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New decency standard for all rental properties is overdue

Patrick Mooney, News Editor

The single biggest contributor to improvements in the standard of social rented housing over the past quarter century was undoubtedly the introduction of the decent housing standard. It lead to millions of rundown properties being upgraded and in doing so has improved the lives of countless people. But surely the time has come to update it and to extend its remit to the private rented sector as well, so that many more

residents can enjoy modern living conditions, with amenities that improve our lives rather than being injurious to our health. Billions of pounds were spent on upgrading council and housing association owned homes to reach the decent homes

standard, but it should never be forgotten that it was a minimum standard with social housing landlords encouraged to go beyond it. This lead to a plethora of DHS Plus standards being devised by different landlords, often in conjunction with their tenants. But none of these were applied to the private rented sector. Instead we saw the rather snappily titled Housing Health and Safety Rating System developed and implemented for private

rentals. Usually shortened to HHSRS, this replaced the old fitness standard and it has been used by Environmental Health Officers to rate property risks to the health and safety of occupants for the last 11 or 12 years. There is a growing chorus of voices calling for the HHSRS and related guidance to be updated.

TIME FOR ACTION So much has happened since the DHS and HHSRS were introduced that it’s fair to say the world has changed out of all recognition and wholescale revolution rather than piecemeal tinkering is now required. The numbers living in rented housing has expanded enormously, it now accounts for almost 40 per cent of our housing, the prospect of owning your own home is disappearing into the distance for many, while the Grenfell Tower fire has refocussed our attention onto the safety of our homes like never before. Karen Buck’s private member’s bill to improve conditions in the private rental sector is making its way through Parliament

and we await Dame Judith Hackitt’s final report on building regulations and fire safety. Meanwhile registers of rogue landlords are beginning to appear alongside enhanced licensing schemes up and down the country. On their own, each of these measures will have a positive impact. But isn’t this all just adding to a postcode lottery and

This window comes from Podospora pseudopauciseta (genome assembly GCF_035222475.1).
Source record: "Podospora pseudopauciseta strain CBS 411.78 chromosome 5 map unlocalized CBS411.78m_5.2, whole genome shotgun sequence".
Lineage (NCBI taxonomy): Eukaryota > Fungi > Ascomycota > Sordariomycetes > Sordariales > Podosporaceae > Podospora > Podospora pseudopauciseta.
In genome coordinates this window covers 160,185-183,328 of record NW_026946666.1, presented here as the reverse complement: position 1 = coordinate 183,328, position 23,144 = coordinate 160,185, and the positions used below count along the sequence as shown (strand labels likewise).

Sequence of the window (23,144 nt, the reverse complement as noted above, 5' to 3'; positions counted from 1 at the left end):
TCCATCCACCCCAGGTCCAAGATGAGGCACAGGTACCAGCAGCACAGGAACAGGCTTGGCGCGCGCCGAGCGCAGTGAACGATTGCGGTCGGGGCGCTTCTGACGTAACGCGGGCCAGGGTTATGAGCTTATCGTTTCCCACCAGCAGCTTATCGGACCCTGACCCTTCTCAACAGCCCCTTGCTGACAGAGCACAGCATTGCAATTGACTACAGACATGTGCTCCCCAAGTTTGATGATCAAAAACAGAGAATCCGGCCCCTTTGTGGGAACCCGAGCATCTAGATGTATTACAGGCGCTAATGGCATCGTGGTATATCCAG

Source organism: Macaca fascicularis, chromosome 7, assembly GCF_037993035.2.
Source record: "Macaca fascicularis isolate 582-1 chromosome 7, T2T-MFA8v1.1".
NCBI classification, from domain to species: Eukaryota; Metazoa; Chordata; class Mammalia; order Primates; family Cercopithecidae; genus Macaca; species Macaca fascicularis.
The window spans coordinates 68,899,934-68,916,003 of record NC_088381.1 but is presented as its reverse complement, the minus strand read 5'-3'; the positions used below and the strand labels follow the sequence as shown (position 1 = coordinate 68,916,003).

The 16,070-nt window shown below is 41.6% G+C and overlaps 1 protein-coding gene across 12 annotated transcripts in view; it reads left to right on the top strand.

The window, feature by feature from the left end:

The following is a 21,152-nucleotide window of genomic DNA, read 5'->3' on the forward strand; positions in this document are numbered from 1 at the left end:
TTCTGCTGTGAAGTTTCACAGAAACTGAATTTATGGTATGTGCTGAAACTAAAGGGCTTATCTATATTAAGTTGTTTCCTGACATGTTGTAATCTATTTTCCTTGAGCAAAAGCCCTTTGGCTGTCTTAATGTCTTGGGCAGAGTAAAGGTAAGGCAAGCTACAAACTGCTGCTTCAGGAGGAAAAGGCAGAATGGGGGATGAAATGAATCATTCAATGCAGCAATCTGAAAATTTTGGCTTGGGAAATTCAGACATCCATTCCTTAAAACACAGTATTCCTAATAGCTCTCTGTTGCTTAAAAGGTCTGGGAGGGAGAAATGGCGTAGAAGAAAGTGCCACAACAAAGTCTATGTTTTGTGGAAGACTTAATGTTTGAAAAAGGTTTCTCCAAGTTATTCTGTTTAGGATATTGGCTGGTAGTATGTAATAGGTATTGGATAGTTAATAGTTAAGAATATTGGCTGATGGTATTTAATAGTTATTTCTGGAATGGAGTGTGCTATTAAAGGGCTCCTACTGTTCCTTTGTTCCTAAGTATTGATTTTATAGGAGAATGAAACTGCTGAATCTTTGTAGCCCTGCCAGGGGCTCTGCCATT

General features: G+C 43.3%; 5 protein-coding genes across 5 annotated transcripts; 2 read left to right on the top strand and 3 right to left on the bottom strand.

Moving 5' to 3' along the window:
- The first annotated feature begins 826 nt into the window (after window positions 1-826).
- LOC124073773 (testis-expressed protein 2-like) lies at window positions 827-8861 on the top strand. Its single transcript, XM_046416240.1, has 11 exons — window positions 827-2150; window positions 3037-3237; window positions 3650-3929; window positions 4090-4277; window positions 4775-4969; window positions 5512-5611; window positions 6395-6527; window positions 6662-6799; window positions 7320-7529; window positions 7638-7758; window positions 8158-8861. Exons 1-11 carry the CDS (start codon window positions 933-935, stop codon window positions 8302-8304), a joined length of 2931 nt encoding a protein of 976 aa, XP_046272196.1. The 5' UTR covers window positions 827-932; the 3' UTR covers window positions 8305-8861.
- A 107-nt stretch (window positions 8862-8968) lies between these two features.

growing confusion over differing standards and what rules apply to which properties? What we really need is something that joins it all up – a simple but comprehensive, easy to understand set of standards, which provides modern, good quality accommodation in return for a fair and affordable rent. This could also cover aspects on the management of homes, as well as the condition and attractiveness of the immediate

environment. Afterall we don’t live in bubbles, divorced from the reality of what lies beyond our front door. The area in which we live often has as much impact on us as what we surround ourselves with inside our homes. This also chimes with social tenants saying they dislike being stigmatised by where they live.

ENFORCEABLE STANDARDS The Housing Secretary is consulting on his plans for establishing a single ombudsman service to provide a common redress system for resolving customer complaints across all types of housing. His arguments for doing this would appear to apply equally well to creating a new cross tenure standard for all rented housing, private and social. We have been promised a green paper on the future role and purpose of social housing, but how much more useful it

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Engineering Patrick Mooney 4 | HMM March 2018 |

student safety Heriberto Cuanalo from Collegiate AC gives his top tips – See inside

would be to have an enforceable standard, with all landlords (private and social) required to meet the standards if they wish to let out properties. This would need to be backed up with rules to prevent properties being left empty for long periods. It should also be possible to extend its remit to include any new fire safety standards recommended by Dame Judith Hackitt. For the avoidance of doubt, these should be prescriptive or mandatory rather than just desirable. Ideally private landlords should not feel this is a negative development or something which punishes them, so there may

be a need for incentives to encourage compliance with higher letting standards, possibly in the form of tax breaks, grants or other rewards. It is clear the current housing market is broken. The Government is spending billions on trying to reignite the building of

houses for sale, but it also needs to ensure rented housing is an attractive and viable alternative, with tenants safe in the knowledge that modern standards will be provided and their tenancy is not at risk of being ended at short notice. Now that really would be a significant legacy for the Housing Secretary to leave and millions of tenants would be forever grateful.



Confusion over tower block safety costs

PSR regulatory changes

HMO licensing moves

Big hitters depart long term jobs

Rough sleeping hits record high

The March issue of Housing Management & Maintenance features Marina Real student accommodation in Valeincia © Collegiate AC

Collegiate AC CEO, Heriberto Cuanalo, discusses student tenant safety on page 48

On the cover...

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